Perhaps it was an inspirational hymn for we who thought we were still growing up as part of an empire; there must be some reason I remember it! But ultimately, in this hymn, although I once found it listed in a Christian hymnbook, Man’s Lordship is supreme. Christian theology understands the basic sin of humanity is to claim to be what it is not; which is God. To have pretentions to be in control, to claim Lordship over earth and existence is our fundamental hubris.
We answer the question, “Is there a God?” by our attitude to our existence. Traditional boundaries and arguments do not apply.
Either we are a part of, and live with and under reality,
or we are, finally, in the business of planting man’s lordship firm. We (seek to) llive over against reality.
We are used to saying we “believe in God,” or not, as a proposition, arguable and perhaps even provable as right or wrong. But belief in New Testament terms was much more about a way of living; a way of throwing our lot in with someone. In this way of thinking, a so called atheist Greens MP, seeking to live at one with the world, might be more of a believer than a so called Christian, who sings my old school hymn, and loves it.
If we shake things up so much that the atheists are sometimes believers, and we are denying belief to some active practitioners of religion, what does it mean to be “religious?”
We sometimes assert we have a “nodding acquaintance with God.” There are those of us who recognise or feel we can only live humbly with creation, and not lord ourselves over it. But we have only a nodding acquaintance. The Mystery remains unknowable. We nod respectfully as we meet on the road, but never expect to have a conversation. We are like the farmer who pauses, sometimes, down at the rain gauge, and leans against the fence looking out across the paddocks. He is not thinking, and not talking. The green, the hills, the clouds... are all “just there” and he is with them. And then he goes back to his crop and works.
Sometimes I, too, stand and look at the hills. But I cannot be content with this. I want to get past a nodding acquaintance. I want to understand. I want to relate. I want to be more actively and consciously a part of the Mystery. I am too impatient to simply live with. I want to add to. I am interrogating, badgering the Mystery. I want to fill the emptiness. I want the Mystery to talk back, to acknowledge me.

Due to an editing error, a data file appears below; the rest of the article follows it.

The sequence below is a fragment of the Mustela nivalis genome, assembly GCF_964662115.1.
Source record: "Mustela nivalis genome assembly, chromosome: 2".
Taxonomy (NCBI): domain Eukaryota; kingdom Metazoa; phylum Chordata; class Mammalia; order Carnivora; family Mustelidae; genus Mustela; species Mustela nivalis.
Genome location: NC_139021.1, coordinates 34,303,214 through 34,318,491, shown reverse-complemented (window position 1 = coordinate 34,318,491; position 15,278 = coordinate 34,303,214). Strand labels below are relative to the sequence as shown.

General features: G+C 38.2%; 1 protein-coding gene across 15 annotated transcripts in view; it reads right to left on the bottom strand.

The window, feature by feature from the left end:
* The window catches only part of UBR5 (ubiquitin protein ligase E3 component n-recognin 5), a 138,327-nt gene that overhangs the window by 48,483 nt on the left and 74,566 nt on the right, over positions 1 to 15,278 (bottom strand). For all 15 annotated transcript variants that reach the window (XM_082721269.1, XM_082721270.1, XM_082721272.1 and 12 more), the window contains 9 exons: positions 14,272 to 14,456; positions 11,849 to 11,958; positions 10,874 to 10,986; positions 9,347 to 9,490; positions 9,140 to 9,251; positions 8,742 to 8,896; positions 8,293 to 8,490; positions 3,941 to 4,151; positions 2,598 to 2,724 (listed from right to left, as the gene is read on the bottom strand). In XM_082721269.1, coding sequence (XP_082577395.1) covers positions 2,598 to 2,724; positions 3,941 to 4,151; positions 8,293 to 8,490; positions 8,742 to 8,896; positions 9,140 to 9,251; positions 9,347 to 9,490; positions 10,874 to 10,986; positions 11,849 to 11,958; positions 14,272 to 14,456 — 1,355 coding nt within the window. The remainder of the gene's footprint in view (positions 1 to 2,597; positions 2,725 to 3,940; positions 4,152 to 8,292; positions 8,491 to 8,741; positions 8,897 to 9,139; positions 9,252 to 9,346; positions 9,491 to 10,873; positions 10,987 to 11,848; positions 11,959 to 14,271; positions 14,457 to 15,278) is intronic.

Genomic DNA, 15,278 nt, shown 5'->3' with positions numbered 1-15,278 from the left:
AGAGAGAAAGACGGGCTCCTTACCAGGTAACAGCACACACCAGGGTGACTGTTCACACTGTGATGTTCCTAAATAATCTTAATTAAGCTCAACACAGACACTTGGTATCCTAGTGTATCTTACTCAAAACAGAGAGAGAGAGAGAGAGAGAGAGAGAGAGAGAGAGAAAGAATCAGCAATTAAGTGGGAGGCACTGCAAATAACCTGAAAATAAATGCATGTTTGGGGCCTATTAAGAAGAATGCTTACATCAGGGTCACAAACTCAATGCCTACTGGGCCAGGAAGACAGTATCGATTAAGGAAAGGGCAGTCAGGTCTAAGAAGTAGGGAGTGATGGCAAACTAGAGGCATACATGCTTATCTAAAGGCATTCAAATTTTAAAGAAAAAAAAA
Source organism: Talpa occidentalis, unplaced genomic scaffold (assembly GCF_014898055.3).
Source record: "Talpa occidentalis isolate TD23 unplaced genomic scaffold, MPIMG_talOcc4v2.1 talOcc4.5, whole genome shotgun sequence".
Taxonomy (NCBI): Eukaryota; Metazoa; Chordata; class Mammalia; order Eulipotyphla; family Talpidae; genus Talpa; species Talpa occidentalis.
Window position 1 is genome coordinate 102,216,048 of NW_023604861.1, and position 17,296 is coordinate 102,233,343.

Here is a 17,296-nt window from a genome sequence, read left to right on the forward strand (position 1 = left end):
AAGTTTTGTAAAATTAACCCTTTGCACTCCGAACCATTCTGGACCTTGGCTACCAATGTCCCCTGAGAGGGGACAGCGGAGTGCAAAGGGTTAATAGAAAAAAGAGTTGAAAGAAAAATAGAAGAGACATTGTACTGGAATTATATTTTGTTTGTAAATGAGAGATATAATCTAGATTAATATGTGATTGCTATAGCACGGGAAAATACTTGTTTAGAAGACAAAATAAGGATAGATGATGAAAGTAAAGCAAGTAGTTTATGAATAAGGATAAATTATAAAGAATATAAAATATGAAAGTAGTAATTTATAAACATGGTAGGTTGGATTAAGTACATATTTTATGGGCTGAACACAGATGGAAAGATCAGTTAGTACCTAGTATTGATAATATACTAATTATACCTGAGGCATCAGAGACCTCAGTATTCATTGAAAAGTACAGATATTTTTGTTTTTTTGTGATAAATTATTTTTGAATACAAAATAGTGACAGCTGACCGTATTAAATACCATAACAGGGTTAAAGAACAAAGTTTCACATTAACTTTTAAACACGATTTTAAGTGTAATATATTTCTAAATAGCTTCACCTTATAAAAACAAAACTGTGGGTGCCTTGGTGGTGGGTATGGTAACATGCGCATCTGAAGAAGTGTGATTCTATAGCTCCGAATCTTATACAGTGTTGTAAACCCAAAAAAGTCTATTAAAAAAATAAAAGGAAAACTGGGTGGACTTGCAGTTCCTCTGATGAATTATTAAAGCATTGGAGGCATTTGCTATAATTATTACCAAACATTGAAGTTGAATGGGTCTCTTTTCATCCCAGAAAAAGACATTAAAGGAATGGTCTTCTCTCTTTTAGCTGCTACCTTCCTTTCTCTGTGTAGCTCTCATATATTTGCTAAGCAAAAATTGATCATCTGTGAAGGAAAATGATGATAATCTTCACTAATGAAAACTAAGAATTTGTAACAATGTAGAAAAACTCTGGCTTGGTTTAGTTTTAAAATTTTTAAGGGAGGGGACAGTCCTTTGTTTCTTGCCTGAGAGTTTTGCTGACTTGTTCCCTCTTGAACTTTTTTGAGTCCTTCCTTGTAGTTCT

And as unknowable as I know it to be, I cannot leave it alone. I will not settle for wonder and beauty and awe alone. I want to know more fully. Why pain? Why knowing? Why anything? Why is joy so profound, and yet so limited?
Religion is a profound discontent with the Mystery. Religion knows it is not God, and cannot control God, but it also cannot leave God alone. It consciously seeks God out. It is passionate about knowing the Mystery, and knowing more of the Mystery. It becomes disciplined in its investigations and questions. In this way of thinking, some of what we might more familiarly call “doing science”, is also deeply religious.
Christianity is one discipline within religion. Its heritage seeks not only to live under God, but with God. It seeks to co-create. It not only wants to know more of the Mystery, but to actively work with the Mystery. There is a profound sense of providence; a sense that whatever the Mystery “is”, it is good. It desires that everyone is neighbour; there is no economic trickledown theory, no particular privilege; we are all God’s people. The figure of Jesus of Nazareth is our inspiration. He is our exemplar, our pioneer, our inspiration for engaging with the Mystery and co-creating with the Mystery. If we see him, we say, we have seen God. If we throw our lot in with him, there are times when our nodding acquaintance gains another reality.